“I was looking back over the years of [different] owners…Bruce McNall, obviously, was a long-time fan, and then owner,” added Miller. “He was thrilled with it. But for the guy who brought the franchise here, built the Forum [in Inglewood, California, the Kings’ first arena], and thought he was doing the right thing, getting established players and names in the early years, and trading those draft choices—it turned out [that] it wasn’t the right thing to do—I think he would’ve been tremendously thrilled to see that happen.”
As visible as the Stanley Cup has been as the celebration continues throughout the summer, what might be less visible is what the Kings’ first Stanley Cup Championship could do for the franchise.
“What I hope it means is that they’ve gotten away from that image of never having won anything, never having been relevant,” Miller emphasized. “That’s an image that’s very difficult to get rid of, and, on the other hand, maintain. To me, teams that have consistently won, and then, start losing, still have that image of being winning teams. In some instances, the Raiders still have an image of being a winning team, yet they’ve been terrible for years.”
“On the other hand, [a team with a long history of losing that finally wins], doesn’t always make [them] a team that, in people’s minds, are winners [or] champions,” Miller added. ‘Yeah, they’re champions this year.’ But can they keep going, and get that image of [being] a championship organization? I hope this is the start of that type of image for this team.”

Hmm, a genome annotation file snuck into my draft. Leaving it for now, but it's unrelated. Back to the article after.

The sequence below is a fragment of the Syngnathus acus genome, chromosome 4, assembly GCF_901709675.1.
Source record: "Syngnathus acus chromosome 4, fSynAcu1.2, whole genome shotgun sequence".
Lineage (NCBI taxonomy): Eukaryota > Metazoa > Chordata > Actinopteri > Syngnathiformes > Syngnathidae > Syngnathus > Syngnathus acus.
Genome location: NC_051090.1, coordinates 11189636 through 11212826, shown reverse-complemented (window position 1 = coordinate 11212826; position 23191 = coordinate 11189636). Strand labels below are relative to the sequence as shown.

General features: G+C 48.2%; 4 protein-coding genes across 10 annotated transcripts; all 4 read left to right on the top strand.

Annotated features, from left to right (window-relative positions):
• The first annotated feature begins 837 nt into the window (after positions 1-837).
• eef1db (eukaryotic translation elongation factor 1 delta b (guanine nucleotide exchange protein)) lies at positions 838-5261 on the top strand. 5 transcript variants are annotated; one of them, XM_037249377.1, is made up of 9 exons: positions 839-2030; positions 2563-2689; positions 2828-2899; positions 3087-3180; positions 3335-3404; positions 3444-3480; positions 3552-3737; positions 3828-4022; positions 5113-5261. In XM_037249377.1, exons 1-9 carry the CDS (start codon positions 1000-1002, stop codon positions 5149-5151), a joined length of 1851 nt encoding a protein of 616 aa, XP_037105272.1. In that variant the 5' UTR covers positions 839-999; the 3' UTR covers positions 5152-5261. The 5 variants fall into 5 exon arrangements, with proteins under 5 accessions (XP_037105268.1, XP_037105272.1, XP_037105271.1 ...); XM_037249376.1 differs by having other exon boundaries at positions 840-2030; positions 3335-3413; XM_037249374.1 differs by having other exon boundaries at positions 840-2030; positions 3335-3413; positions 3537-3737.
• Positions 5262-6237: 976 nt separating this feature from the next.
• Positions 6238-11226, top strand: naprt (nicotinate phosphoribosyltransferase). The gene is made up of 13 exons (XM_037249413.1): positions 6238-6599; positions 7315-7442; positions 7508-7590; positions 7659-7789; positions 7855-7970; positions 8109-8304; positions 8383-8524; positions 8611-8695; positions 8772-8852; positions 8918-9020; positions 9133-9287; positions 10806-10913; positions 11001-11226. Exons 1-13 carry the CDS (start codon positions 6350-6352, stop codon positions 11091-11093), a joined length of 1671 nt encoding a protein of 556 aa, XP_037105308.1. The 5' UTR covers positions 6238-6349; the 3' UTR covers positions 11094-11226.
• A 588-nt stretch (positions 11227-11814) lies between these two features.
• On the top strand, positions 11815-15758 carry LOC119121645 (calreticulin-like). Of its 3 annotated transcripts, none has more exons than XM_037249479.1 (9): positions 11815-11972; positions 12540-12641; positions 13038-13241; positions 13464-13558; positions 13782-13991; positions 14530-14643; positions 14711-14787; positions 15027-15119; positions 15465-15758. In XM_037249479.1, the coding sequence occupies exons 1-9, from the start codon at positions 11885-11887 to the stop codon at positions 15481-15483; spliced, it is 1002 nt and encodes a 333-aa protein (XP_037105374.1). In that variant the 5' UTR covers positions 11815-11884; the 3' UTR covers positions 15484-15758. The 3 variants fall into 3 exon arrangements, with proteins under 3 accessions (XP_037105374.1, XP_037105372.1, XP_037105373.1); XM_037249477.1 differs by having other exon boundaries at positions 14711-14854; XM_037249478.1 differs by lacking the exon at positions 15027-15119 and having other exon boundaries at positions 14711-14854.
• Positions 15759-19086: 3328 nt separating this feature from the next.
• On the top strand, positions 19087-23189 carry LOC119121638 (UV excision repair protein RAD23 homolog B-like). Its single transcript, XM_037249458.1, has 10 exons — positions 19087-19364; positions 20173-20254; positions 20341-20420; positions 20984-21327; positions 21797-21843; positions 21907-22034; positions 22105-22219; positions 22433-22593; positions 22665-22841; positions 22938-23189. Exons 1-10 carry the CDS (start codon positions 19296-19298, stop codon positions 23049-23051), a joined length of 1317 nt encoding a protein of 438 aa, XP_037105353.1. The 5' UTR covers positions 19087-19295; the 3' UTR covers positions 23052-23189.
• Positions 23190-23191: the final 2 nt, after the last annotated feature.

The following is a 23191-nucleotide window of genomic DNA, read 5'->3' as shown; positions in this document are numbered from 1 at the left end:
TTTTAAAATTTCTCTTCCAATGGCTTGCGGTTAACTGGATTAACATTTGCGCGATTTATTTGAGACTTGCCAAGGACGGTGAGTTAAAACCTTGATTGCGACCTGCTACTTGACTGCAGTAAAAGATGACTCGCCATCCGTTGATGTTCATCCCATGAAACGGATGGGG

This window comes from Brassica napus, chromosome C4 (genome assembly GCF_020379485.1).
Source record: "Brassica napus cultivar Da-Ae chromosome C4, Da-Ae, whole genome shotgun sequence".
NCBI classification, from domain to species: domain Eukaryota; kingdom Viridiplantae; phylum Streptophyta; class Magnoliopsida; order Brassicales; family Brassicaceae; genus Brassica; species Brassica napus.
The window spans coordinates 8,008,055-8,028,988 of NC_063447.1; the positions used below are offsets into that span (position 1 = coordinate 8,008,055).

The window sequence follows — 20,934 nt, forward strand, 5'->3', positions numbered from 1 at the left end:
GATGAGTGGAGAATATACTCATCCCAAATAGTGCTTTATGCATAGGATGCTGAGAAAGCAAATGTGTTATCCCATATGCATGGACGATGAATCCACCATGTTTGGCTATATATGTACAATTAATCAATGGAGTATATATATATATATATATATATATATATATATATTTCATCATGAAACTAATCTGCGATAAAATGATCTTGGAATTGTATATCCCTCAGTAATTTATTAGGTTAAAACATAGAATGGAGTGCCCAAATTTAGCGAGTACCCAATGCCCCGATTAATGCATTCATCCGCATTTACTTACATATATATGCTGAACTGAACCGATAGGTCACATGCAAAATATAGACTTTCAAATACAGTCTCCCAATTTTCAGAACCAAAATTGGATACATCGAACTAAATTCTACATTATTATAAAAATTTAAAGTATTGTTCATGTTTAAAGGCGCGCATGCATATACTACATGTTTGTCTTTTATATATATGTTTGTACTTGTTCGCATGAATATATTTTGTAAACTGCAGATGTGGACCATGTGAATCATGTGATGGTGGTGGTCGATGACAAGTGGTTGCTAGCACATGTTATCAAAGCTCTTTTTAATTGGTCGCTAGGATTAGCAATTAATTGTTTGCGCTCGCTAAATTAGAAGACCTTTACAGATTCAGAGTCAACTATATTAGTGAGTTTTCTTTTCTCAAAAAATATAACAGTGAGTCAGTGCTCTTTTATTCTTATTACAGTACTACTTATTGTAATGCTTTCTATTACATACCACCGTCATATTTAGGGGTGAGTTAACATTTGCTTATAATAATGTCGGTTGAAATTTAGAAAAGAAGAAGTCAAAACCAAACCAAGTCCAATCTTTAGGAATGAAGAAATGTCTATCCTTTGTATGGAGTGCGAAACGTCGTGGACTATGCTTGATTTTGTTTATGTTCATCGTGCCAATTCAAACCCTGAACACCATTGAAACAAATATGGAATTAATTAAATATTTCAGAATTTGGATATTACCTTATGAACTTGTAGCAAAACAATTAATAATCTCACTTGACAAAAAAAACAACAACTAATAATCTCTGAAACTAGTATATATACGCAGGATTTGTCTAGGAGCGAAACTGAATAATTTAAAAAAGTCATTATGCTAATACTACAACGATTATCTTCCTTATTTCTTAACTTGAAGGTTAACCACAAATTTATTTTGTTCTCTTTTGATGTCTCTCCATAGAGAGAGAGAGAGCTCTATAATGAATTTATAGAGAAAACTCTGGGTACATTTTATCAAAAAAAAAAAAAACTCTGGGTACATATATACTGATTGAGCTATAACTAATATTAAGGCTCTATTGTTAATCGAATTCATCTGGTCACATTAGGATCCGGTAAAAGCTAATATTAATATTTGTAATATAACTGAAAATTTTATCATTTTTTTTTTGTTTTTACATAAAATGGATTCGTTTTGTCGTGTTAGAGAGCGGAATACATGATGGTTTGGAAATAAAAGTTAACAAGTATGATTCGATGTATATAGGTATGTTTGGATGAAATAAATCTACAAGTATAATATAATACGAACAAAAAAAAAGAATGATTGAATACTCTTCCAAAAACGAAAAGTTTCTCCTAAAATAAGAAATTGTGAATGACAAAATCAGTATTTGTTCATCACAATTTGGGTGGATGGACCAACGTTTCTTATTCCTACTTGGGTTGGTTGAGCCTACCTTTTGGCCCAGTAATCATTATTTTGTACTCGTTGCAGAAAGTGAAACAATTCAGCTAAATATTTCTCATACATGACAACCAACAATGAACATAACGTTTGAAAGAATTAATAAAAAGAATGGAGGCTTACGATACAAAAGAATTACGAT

Miller also expressed hope that winning the Stanley Cup will raise the Kings’ profile in Southern California.
“I hope it increases the awareness of this team, in this market,” said Miller. “It may, or it may not. I read articles, and I’m thinking, how many times have the Kings been mentioned as Stanley Cup Champions, and when they’re not, I’m disappointed. Why aren’t they mentioned? They won the championship. Maybe you’ve got to do it more than just one year.”
“You hope it increases awareness of your sport, not just among the die-hard fans, but those who, all of sudden [are just discovering the game],” added Miller. “It could do that for this organization. Right away, we’ve seen a jump in season ticket sales and merchandise.”
“Like when [former Kings and NHL superstar Wayne] Gretzky came here, the profile of the team went from hardly anything to the number one team in the league, because everybody knew of him. I look [at advertisements] in hockey magazines. ‘Get hockey sweaters,’ and I don’t see the Kings.”
“Now, maybe that’s going to change.”